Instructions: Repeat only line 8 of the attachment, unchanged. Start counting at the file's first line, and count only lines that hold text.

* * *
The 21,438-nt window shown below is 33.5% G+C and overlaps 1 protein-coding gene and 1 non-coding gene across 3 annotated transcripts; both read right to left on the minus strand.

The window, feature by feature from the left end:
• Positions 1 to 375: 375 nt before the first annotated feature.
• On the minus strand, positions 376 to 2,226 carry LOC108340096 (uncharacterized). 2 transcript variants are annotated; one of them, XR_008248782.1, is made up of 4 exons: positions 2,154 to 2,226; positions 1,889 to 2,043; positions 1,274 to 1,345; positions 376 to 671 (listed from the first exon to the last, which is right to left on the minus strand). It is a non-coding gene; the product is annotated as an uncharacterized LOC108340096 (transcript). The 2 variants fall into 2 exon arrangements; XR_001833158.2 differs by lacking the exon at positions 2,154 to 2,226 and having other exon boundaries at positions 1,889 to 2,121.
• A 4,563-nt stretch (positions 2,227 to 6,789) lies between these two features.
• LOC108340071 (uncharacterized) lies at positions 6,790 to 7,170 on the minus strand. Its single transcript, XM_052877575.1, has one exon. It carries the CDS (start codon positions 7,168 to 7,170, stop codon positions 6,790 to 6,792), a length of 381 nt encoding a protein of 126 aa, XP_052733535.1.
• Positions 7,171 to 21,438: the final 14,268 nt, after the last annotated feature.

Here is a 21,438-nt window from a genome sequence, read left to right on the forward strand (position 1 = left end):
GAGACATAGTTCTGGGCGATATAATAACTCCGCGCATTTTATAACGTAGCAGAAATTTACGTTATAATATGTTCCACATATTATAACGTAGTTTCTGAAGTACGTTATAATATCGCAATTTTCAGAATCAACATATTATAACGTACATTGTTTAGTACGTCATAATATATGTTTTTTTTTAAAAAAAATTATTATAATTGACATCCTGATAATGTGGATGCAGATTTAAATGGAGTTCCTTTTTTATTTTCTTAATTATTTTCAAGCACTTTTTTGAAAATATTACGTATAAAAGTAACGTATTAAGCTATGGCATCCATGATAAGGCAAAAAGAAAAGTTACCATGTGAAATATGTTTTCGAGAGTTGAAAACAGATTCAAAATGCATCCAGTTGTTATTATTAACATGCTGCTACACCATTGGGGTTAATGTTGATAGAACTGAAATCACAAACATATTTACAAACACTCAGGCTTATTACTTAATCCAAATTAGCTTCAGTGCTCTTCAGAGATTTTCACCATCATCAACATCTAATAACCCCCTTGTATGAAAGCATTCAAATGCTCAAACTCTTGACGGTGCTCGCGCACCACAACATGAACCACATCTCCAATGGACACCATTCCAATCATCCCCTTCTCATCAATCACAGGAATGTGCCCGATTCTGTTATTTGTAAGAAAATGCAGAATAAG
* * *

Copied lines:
Here is a 21,438-nt window from a genome sequence, read left to right on the forward strand (position 1 = left end):